|Matthew Henry's Concise Commentary|
6:9-16 God, having showed how necessary it was that they should do justly, here shows how plain it was that they had done unjustly. This voice of the Lord says to all, Hear the rod when it is coming, before you see it, and feel it. Hear the rod when it is come, and you are sensible of the smart; hear what counsels, what cautions it speaks. The voice of God is to be heard in the rod of God. Those who are dishonest in their dealings shall never be reckoned pure, whatever shows of devotion they may make. What is got by fraud and oppression, cannot be kept or enjoyed with satisfaction. What we hold closest we commonly lose soonest. Sin is a root of bitterness, soon planted, but not soon plucked up again. Their being the people of God in name and profession, while they kept themselves in his love, was an honour to them; but now, being backsliders, their having been once the people of God turns to their reproach.
Verse 11. - Shall I count them pure? literally, Shall I be pure? The clause is obscure. The Authorized Version regards the speaker as the same as in ver. 10, and translates with some violence to the text. It may be that the prophet speaks as the representative of the awakened transgressor, "Can I be guiltless with such deceit about me?" But the sudden change of personification and of state of feeling is very harsh. Hence some follow Jerome in regarding God as the speaker, and rendering, "Shall I justify the wicked balance?" others, the Septuagint, Syriac, and Chaldee, Αἰ δικαιωθήσεται ἐν ζυγῷ ἄνομος; "Shall the wicked be justified by the balance?" Cheyne is inclined to read the verb in the second person, "Canst thou (O Jerusalem) be pure?" since in the next verse the prophet proceeds, "the rich men thereof" (i.e. of Jerusalem). If we retain the present reading, "Can I be innocent?" we must consider the question as put, for effect's sake, in the mouth of one of the rich oppressors. Jerome's translation is contrary to the use of the verb, which is always intransitive in kal.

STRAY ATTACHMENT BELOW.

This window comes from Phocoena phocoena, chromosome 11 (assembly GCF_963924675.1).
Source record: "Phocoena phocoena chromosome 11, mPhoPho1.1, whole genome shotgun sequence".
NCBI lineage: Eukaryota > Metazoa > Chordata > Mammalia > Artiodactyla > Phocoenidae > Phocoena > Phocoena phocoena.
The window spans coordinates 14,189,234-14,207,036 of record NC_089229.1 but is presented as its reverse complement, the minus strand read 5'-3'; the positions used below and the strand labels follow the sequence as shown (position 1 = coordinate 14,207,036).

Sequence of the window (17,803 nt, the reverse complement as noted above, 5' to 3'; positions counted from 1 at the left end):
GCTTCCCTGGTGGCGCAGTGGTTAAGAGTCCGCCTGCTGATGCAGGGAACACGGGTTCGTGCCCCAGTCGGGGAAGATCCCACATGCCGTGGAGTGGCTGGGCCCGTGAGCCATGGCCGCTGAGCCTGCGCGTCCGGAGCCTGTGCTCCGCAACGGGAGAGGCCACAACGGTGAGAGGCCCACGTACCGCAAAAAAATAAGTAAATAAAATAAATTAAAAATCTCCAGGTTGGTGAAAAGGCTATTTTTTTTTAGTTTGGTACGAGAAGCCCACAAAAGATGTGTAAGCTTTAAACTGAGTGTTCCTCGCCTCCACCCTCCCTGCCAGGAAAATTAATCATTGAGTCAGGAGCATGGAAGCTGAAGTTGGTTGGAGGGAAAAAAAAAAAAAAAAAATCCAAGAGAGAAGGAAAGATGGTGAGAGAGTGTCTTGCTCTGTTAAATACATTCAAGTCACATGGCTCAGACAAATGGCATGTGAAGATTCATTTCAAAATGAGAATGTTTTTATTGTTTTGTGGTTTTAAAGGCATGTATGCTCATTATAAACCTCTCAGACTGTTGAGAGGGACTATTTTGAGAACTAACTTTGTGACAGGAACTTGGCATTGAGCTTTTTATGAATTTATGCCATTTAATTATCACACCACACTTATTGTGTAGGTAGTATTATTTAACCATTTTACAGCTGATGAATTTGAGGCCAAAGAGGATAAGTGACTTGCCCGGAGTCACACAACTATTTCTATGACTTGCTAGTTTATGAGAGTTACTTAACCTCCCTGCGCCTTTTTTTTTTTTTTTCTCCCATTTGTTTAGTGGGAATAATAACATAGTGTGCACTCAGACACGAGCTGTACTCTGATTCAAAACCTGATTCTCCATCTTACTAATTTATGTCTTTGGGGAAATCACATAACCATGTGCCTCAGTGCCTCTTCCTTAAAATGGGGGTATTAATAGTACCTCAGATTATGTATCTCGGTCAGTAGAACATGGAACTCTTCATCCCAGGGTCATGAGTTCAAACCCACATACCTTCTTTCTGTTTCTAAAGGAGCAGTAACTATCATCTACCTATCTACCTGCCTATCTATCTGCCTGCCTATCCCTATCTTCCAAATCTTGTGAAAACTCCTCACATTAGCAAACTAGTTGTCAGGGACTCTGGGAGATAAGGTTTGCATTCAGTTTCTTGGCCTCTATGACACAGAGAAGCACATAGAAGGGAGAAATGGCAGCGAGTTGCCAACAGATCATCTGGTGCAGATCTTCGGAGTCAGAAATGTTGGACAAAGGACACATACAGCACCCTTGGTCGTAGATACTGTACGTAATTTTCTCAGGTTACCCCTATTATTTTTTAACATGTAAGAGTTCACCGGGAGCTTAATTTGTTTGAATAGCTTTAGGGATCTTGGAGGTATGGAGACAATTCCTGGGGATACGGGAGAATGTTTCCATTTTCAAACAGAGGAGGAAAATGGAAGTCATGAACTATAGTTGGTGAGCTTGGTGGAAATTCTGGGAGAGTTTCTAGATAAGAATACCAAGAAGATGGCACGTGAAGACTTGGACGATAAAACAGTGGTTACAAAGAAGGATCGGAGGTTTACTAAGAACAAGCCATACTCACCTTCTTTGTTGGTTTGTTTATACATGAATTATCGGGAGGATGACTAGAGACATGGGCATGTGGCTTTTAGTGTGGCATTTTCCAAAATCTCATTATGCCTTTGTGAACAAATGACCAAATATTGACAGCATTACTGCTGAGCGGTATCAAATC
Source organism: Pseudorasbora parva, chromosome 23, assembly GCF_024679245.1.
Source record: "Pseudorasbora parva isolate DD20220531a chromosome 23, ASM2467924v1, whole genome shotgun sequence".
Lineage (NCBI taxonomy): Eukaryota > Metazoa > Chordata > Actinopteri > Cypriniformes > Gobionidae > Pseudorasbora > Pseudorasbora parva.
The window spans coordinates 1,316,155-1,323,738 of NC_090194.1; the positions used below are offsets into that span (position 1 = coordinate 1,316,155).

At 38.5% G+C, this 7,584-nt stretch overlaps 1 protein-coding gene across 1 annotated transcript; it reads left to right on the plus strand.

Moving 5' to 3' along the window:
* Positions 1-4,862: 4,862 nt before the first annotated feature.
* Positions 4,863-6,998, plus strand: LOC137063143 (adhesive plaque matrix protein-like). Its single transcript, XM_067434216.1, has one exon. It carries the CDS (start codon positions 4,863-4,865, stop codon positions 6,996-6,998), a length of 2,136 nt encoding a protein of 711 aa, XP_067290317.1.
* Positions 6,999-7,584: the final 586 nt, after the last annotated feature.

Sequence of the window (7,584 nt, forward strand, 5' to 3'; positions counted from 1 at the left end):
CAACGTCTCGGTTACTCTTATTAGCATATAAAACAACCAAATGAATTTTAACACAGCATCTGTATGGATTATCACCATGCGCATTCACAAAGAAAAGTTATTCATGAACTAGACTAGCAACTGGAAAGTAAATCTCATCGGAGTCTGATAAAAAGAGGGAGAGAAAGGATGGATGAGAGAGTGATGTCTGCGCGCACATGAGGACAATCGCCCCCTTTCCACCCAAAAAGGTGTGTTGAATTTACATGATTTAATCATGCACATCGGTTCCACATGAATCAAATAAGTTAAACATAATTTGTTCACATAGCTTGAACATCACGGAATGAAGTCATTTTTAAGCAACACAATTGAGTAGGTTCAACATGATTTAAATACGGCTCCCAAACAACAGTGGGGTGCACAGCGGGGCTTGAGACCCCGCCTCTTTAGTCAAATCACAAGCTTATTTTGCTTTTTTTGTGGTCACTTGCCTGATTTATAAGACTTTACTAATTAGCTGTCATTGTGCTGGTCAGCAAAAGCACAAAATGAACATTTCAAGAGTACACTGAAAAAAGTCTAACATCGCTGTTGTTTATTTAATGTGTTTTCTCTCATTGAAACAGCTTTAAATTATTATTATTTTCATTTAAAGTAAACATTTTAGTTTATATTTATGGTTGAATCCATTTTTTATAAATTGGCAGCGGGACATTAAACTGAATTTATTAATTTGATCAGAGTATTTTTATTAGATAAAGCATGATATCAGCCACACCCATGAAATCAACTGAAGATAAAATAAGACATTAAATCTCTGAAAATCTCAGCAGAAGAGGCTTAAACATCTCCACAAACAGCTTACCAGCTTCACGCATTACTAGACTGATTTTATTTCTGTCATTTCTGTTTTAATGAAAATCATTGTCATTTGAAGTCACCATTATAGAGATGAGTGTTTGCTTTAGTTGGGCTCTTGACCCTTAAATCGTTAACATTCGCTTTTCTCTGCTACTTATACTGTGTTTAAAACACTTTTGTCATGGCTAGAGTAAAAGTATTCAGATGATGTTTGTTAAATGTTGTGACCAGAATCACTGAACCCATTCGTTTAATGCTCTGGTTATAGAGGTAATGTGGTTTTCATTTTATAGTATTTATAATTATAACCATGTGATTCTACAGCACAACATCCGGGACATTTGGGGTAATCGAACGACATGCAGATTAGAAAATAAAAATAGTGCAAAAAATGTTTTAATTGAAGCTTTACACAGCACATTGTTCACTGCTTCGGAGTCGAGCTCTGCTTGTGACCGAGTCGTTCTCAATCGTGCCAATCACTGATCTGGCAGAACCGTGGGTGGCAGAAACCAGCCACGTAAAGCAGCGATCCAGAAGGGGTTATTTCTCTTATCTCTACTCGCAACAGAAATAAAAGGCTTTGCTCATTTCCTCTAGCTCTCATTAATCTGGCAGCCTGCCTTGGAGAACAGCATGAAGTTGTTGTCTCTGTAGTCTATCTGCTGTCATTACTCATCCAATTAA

Gill's Exposition of the Entire Bible
Shall I count them pure with the wicked balances,.... These are the words either of the prophet, or rather of God, signifying that he could not, and would not, allow, countenance, and approve of persons that used false scales or balances; or justify and reckon them just, as they would be thought to be, but condemn them, and pronounce them very wicked men, and deserving of punishment here and hereafter:
and with the bag of deceitful weights? or "stones" (o); which were used in weighing goods, and which were deceitful, when a heavier was used in buying, and a lighter in selling. So the Targum,
"and with the bag, in which are weights greater and lesser;''
condemned in Deuteronomy 25:13.
(o) "lapidum doli", Piscator; "lapidum fraudis", Montanus.
Jamieson-Fausset-Brown Bible Commentary
11. Shall I count them pure—literally, "Shall I be pure with?" &c. With the pure God shows Himself pure; but with the froward God shows Himself froward (Ps 18:26). Men often are changeable in their judgments. But God, in the case of the impure who use "wicked balances," cannot be pure, that is, cannot deal with them as He would with the pure. Vatablus and Henderson make the "I" to be "any one"; "Can I (that is, one) be innocent with wicked balances?" But as "I," in Mic 6:13, refers to Jehovah, it must refer to Him also here.
the bag—in which weights used to be carried, as well as money (De 25:13; Pr 16:11).
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